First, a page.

Closing Comments; Monday, February 3rd, 2020
Agrivisor - SETZ - Mon Feb 03, 2:21PM CST

As expected, the main topic of discussion in today’s trade was again the spreading Coronavirus. Chinese markets reopened last night with sharp losses that approached 9%. China is now reportedly asking the US to revisit the terms of the Phase 1 trade deal following the outbreak. Vessels in China are also facing significant unloading delays due to quarantine restrictions. The ongoing South American harvest and updated yield data was also a topic in today’s trade to start the week as progress on a whole remains slow. Trade suffered from a lack of buying interest today rather than heavy selling.

The Coronavirus continues to spread throughout China and around the world. In China alone there are now 17,000 cases reported with 361 deaths as of this morning. Cases in the US now total 11. More airlines have announced travel bans to China in an effort to limit its spread, along with travelers from China being held in quarantine. The Chinese government has announced it will be injecting $174 billion into the country’s economy to help offset financial losses from the outbreak.

The Brazilian soybean harvest continues to be slowed from excessive rainfall. An estimated 9% of the Brazilian soybean crop has been collected compared to the 19% a year ago at this time. While slower, the current harvest pace in Brazil is equal to the five-year average. The most activity has taken place in the state of Mato Grasso where 28% of the crop has been harvested.

After a very slow start to the year, Chinese soybean purchases from the United States jumped considerably to end 2019. China bought 3.09 million metric tons of US soybeans in December, 44 times more than in December 2018. The easing of trade tensions between the two countries led to this massive jump in demand. This shift weighed on Brazilian soybean sales during December, as those bookings declined by 13%.

Chinese officials are leery of this improvement in trade between the US and China. Brazil is expected to harvest a record soybean crop this year, possibly as much as 5 mmt more than a year ago. Concerns are that if the US and China resume trade, Brazil will see its soybean reserves swell to a burdensome level. As a result, soybean traders in Brazil have been more willing to liquidate inventory now prior to a build in stocks weighs on the market.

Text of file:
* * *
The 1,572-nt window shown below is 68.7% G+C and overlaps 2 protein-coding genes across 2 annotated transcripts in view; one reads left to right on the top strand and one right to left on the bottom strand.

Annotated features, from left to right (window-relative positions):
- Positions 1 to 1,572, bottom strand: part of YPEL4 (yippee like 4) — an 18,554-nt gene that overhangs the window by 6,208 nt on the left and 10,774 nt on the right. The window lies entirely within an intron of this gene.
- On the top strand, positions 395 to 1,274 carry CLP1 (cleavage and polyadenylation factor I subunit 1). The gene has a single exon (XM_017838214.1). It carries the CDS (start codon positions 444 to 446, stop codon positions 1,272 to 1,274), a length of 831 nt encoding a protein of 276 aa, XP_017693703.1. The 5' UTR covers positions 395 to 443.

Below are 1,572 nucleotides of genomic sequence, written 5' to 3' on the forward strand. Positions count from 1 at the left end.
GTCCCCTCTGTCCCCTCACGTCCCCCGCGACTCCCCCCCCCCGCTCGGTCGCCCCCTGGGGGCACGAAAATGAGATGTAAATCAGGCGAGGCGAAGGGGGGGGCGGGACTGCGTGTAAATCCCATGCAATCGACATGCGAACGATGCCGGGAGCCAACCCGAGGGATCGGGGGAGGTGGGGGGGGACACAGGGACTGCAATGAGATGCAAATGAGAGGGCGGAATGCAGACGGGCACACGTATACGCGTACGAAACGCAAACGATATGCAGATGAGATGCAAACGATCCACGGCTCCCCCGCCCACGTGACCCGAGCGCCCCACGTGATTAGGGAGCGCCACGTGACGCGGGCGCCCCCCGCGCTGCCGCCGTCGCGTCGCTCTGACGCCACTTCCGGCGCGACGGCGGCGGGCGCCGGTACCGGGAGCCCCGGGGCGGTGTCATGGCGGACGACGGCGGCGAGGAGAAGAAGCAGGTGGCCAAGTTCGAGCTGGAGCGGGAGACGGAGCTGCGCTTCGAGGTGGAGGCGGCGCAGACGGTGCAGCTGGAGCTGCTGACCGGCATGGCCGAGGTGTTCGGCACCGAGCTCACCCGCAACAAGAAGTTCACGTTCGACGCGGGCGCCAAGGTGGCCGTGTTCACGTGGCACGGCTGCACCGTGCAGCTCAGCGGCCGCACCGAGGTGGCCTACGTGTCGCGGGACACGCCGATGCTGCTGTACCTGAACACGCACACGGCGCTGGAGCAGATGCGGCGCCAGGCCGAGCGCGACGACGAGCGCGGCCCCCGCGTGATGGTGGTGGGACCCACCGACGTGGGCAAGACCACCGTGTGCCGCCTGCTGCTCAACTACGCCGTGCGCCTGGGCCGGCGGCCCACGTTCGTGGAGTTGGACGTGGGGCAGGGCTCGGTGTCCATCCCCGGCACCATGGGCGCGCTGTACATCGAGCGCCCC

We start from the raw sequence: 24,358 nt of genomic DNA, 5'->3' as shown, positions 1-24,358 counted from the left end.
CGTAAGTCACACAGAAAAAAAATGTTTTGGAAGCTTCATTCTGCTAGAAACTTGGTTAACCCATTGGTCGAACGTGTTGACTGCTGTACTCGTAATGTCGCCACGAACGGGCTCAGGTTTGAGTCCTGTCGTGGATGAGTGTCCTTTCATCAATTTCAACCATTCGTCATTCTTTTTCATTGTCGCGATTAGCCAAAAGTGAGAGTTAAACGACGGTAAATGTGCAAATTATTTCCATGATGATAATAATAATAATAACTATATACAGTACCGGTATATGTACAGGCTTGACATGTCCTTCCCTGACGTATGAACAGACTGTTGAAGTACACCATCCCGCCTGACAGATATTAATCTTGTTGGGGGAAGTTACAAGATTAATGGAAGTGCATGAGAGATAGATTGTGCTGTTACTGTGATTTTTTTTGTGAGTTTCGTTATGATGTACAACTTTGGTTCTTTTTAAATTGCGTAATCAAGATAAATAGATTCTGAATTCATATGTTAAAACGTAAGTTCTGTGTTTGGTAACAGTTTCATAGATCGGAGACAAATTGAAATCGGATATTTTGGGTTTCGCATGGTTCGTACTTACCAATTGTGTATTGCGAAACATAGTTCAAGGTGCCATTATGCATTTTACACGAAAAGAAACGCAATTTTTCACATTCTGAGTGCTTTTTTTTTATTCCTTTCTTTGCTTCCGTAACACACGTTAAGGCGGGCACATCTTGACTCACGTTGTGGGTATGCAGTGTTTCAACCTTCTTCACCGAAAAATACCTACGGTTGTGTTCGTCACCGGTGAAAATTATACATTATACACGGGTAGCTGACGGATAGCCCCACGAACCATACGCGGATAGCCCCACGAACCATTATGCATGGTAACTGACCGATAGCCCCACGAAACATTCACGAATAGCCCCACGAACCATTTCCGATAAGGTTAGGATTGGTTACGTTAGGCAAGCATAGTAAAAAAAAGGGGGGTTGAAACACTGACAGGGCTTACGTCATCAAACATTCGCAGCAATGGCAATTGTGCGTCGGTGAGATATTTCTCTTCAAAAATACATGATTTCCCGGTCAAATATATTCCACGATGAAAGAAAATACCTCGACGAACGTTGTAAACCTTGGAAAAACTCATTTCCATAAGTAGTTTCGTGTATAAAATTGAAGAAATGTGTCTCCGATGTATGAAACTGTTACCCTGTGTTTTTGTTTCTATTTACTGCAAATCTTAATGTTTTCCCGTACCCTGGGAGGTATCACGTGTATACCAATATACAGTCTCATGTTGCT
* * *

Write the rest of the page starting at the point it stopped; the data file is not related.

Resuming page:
Even with improved trade relations, a seasonal decline in Chinese demand for US soybeans is taking place as the Brazilian soybean harvest ramps up. The line-up of vessels for US soybeans is currently 23% under the 4-week average as ships opt for Brazilian loadings. An overall decline in Chinese demand is also weighing on US soybean sales, especially with the recent outbreak of the Coronavirus.

Trade is starting to pay more attention to the world corn supply. At the present time there is a 96-day supply of corn in the world. This includes China’s reserves though, which are highly questionable in both volume and quality. If China is removed from the total, corn supply is just 42 days. We can dial this down farther to show that of the remaining world corn supply, 49% of it is in the United States. It is not out of the question this could make the US the world supply source for corn if global production issues arise.

While mostly over-looked by trade, the weekly export inspections were released this morning. For the week ending January 23rd, US corn inspections totaled 22.14 million bu, half of what is needed to reach yearly projections. Wheat inspections were also on the light side at 15.2 mbu, 5 mbu under the needed amount. Soybean loadings were twice the needed volume with 49.8 mbu. For the year, corn inspections trail last year by 52%, while soybeans are up 23% and wheat is 12% higher on the year.

This commentary is the sole opinion of Karl Setzer, Senior Commodity Risk Analyst for AgriVisor, LLC. This is intended for informational purposes only and not to be used for specific trading recommendations. The information used to generate this commentary is gathered from a variety of sources believed to be accurate. If you have any questions or would like additional market information, feel free to send an e-mail to


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Karl Setzer Grain Commentary